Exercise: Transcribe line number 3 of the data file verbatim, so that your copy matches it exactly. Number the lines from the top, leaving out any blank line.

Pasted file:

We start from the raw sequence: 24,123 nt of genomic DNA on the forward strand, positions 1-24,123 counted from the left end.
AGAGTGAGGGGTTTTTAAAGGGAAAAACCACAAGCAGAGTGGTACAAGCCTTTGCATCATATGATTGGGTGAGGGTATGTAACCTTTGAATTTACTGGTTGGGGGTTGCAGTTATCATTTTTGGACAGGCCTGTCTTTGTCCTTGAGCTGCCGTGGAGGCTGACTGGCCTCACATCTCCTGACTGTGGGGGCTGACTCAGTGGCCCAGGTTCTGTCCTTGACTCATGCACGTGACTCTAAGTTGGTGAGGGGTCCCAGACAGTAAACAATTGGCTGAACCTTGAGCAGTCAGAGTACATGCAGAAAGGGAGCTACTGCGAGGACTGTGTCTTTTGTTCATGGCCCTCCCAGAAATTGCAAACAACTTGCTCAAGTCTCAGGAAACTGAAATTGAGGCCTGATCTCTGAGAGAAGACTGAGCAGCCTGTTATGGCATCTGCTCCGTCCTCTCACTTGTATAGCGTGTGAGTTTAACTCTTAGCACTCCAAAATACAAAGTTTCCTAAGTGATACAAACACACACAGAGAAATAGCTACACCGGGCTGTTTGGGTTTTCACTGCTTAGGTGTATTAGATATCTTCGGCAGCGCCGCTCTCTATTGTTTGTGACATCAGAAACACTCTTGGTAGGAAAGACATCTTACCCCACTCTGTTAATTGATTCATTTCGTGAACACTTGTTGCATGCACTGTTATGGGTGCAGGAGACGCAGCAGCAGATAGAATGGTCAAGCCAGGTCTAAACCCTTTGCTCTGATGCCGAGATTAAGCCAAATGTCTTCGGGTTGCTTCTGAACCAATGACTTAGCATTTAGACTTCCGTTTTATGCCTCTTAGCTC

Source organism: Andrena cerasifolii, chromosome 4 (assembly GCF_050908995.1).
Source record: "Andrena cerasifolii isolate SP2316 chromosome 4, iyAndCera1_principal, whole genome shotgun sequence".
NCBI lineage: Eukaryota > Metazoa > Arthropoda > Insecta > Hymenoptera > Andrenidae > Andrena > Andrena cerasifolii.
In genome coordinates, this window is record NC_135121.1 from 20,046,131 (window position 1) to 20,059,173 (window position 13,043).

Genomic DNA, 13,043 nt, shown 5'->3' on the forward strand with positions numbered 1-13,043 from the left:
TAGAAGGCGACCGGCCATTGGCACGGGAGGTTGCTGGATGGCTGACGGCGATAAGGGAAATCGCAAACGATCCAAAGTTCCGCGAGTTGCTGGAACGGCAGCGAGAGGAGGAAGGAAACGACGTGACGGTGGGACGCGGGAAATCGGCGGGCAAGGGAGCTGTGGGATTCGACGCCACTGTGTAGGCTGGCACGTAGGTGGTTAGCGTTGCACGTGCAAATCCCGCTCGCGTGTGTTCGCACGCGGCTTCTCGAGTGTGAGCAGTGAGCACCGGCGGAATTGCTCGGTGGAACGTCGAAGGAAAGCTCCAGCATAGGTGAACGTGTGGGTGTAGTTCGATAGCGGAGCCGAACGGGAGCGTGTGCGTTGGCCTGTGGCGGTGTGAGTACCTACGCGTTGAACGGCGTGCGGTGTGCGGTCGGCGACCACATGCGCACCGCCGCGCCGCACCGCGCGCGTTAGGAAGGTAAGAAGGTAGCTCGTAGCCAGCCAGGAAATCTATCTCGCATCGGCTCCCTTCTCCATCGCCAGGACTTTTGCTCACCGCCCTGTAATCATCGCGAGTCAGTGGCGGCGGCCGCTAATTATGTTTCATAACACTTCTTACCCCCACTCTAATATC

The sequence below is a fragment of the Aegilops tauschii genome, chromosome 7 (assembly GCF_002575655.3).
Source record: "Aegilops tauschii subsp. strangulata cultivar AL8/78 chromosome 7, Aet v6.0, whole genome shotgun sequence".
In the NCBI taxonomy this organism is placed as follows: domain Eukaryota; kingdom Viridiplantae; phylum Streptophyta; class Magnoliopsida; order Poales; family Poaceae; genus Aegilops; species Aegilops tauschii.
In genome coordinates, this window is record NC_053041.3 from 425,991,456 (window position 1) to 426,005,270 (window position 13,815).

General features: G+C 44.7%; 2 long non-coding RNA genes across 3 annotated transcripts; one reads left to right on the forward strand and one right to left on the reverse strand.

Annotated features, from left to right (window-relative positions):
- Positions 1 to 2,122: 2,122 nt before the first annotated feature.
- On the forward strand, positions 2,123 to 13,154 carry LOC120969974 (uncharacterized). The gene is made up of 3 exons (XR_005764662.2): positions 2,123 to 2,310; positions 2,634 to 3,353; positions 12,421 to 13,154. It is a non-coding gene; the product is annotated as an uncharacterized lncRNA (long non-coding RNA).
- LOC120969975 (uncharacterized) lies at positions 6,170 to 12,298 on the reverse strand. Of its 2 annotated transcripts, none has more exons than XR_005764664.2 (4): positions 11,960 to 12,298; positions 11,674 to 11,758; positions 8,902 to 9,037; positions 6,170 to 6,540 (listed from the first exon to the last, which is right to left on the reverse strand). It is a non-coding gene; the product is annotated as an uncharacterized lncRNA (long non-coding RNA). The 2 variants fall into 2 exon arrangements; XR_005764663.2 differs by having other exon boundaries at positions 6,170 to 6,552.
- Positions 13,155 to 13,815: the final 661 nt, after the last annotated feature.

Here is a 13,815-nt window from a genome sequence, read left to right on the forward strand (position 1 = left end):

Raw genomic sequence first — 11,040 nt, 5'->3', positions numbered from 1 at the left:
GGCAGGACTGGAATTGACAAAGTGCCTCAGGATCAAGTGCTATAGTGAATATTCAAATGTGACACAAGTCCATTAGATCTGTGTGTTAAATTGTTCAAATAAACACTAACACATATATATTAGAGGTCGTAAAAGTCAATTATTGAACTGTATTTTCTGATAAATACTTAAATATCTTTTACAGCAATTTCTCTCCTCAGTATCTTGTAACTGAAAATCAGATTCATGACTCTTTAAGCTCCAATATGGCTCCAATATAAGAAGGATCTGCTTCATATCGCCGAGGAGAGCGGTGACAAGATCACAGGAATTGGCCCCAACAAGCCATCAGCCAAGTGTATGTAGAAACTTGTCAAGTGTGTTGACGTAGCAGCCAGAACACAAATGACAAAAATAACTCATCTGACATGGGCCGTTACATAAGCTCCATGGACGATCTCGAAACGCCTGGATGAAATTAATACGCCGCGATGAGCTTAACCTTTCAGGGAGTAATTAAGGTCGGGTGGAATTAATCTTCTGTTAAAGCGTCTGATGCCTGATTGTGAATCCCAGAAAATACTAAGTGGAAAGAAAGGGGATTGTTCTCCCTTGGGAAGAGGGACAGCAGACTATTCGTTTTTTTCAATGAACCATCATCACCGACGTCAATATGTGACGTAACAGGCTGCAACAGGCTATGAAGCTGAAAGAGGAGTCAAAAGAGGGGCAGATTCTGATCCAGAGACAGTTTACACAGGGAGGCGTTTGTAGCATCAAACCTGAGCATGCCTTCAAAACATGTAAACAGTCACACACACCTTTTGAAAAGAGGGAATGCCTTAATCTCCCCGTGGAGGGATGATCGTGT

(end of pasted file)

Source organism: Andrena cerasifolii, chromosome 4 (assembly GCF_050908995.1).